Put another way, tears become more liquid as there is more force placed on it (i.e., from blinking). Many synthetic and natural liquids are non-Newtonian, with human tears, paint, and ketchup, being examples of shear-thinning non-Newtonian fluids.

What do tears do?

Tears serve an important purpose, and a healthy tear film is a vital component in the ocular system. The tear film must effectively spread across the surface of the eye to keep out dust, debris, and bacteria, while also focusing our vision.[7] In terms of rheology, human tears (which are non-Newtonian shear thinning fluids) prolong the contact time on open eyes and decreases viscosity during the blink cycle in order to protect the ocular surface.[8] The quality and quantity of our tear film has a direct impact on both our level of comfort and quality of vision.

The ideal artificial tear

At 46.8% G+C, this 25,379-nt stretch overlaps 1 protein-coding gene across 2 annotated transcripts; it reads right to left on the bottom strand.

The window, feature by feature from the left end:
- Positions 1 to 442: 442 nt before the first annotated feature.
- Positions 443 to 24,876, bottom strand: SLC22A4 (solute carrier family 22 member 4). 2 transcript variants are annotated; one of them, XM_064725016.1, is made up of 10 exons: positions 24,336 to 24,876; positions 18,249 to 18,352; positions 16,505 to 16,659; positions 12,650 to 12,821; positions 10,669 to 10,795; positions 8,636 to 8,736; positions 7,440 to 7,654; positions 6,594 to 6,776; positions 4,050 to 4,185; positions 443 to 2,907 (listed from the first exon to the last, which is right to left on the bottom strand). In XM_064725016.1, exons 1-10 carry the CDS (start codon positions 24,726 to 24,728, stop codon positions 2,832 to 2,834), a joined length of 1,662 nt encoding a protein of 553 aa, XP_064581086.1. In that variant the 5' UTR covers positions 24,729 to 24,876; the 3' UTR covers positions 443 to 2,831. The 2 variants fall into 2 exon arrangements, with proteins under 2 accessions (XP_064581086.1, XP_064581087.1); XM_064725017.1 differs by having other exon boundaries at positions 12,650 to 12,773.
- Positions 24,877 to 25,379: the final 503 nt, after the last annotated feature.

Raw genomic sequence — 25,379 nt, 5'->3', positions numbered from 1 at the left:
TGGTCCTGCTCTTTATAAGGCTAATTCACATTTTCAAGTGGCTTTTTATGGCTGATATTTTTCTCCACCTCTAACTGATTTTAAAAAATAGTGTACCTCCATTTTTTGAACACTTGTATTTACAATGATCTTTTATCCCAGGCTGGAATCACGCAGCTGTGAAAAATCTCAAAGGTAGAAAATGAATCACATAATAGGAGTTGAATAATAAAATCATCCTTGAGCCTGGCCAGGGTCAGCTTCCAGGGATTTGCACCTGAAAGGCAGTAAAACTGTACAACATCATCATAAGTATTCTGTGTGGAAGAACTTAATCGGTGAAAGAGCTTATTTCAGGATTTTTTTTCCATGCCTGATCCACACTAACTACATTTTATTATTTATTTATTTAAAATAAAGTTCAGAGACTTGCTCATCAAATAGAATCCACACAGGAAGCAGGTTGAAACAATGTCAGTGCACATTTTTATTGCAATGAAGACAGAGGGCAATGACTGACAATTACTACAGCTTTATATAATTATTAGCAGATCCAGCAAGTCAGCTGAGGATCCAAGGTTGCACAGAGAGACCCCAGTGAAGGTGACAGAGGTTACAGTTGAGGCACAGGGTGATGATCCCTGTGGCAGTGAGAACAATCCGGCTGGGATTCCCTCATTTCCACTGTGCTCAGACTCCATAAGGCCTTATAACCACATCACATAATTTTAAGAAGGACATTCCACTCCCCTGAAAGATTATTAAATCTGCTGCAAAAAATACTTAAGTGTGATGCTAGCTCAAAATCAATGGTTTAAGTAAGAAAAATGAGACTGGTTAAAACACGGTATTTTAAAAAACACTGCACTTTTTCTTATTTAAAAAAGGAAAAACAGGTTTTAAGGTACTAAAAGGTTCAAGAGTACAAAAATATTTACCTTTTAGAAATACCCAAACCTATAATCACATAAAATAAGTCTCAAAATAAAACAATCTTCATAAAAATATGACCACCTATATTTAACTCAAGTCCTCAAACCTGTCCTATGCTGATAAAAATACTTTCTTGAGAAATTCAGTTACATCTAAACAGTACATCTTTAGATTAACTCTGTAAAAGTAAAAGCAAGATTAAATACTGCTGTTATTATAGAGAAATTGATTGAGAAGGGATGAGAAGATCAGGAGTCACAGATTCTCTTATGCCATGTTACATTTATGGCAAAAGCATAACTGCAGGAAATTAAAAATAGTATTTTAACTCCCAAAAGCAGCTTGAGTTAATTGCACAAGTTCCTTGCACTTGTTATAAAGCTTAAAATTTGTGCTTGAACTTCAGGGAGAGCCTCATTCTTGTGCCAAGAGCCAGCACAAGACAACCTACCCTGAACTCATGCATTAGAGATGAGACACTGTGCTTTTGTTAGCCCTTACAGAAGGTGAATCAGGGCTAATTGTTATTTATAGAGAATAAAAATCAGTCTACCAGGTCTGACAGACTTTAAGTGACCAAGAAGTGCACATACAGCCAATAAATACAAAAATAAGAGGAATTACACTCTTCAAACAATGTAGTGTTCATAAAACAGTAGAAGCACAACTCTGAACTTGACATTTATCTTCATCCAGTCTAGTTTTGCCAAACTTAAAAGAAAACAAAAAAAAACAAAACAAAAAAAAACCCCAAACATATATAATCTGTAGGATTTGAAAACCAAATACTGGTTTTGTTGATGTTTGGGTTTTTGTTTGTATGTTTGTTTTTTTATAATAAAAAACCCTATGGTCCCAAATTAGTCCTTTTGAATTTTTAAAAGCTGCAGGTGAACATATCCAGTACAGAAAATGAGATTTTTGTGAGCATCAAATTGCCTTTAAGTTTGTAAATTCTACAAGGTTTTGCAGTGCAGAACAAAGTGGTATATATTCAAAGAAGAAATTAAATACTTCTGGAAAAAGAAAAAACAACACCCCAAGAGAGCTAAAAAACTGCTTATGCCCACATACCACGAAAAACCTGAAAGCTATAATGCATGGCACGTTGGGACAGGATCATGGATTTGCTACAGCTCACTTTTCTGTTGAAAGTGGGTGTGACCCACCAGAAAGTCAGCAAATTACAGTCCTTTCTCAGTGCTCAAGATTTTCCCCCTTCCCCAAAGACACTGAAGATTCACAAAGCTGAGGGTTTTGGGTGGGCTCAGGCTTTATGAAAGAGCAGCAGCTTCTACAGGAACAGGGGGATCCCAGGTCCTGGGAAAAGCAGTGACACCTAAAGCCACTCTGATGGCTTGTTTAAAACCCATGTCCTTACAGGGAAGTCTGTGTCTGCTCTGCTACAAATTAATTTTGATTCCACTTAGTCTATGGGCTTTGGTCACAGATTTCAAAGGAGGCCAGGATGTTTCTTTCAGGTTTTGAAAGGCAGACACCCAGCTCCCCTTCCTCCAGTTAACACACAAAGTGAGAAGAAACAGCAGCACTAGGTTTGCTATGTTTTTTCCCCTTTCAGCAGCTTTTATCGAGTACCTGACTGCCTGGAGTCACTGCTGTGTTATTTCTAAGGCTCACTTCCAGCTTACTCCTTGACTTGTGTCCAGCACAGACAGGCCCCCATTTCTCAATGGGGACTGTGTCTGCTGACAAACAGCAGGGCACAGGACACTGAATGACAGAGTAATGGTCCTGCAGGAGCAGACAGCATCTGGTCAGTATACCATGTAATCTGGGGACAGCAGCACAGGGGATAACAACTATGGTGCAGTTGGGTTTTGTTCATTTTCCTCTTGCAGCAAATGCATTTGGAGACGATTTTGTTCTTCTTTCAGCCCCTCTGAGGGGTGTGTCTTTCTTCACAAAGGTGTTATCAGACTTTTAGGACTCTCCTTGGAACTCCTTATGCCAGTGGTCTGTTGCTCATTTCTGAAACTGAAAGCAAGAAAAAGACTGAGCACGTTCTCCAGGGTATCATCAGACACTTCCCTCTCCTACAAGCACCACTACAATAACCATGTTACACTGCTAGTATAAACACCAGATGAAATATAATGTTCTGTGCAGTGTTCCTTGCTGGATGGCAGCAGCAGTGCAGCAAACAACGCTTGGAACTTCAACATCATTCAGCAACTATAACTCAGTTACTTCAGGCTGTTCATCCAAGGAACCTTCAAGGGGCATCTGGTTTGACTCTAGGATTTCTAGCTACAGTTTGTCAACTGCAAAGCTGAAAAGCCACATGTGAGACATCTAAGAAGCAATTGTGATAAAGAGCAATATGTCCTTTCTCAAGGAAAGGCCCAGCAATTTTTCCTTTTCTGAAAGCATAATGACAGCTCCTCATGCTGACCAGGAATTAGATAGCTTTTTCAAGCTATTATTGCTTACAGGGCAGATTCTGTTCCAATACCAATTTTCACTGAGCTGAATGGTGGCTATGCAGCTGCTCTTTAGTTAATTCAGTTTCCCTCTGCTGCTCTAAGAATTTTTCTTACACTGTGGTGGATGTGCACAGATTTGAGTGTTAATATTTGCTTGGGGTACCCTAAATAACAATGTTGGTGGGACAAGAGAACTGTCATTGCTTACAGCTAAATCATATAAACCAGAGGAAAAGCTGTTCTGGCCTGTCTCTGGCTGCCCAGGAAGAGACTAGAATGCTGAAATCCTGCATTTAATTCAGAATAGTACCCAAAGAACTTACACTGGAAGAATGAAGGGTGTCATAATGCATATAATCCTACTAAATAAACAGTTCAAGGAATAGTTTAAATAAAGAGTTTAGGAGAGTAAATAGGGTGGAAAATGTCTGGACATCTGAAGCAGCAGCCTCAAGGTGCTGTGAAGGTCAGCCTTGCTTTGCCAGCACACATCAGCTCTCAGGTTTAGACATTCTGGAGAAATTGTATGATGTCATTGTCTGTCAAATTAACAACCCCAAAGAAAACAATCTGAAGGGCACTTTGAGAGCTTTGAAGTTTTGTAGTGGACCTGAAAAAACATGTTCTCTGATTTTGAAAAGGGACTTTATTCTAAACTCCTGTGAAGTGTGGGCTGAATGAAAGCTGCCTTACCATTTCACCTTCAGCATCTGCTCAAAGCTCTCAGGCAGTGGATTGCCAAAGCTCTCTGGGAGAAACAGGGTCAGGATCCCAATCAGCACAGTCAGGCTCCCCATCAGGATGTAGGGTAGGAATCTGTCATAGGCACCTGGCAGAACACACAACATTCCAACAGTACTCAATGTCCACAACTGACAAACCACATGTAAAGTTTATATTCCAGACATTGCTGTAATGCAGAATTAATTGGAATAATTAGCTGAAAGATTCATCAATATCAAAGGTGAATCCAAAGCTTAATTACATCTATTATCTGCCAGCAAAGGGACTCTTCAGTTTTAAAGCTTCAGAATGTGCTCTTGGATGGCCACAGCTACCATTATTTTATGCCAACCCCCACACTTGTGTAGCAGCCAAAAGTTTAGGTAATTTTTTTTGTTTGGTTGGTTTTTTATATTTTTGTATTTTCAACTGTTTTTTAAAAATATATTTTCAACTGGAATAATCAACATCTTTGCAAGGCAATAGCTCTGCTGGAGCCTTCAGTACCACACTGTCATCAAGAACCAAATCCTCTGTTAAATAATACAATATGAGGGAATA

Artificial tears can be categorized into two major rheological categories: Newtonian (behaving more like water) and non-Newtonian (behaving more like natural human tears).[9] Artificial tears that are non-Newtonian have a high viscosity when the eye is open in order to resist drainage and tear film break-up, creating a stable fluid ideally without producing any visual blurriness. While blinking, the eyelid puts increasing stress on the tear film, and the artificial tears reduce viscosity (become more liquid) in order to spread over the ocular surface and avoid damaging the epithelial surface. Since non-Newtonian artificial tears mimic the rheology of healthy, natural human tears, they should provide better comfort and longer-lasting symptomatic relief for dry eye disease.[10]

How the I-DROP® line of products can suit every dry eye need

In a recent article publication which measured and sorted artificial tears based on their rheology, I-DROP® MGD and I-DROP® PUR GEL were found to exhibit significant non-Newtonian shear thinning behaviour.[11] What does that mean in terms of dry eye management and relief? That in addition to showing rheological behaviours which mimic the rheology of natural tears, I-DROP® MGD, with its inclusion of superior osmoprotectants and bioprotectants, is truly the most advanced eye drop for hydrating and lubricating the cornea, making it ideal for relieving symptoms associated with chronic evaporation.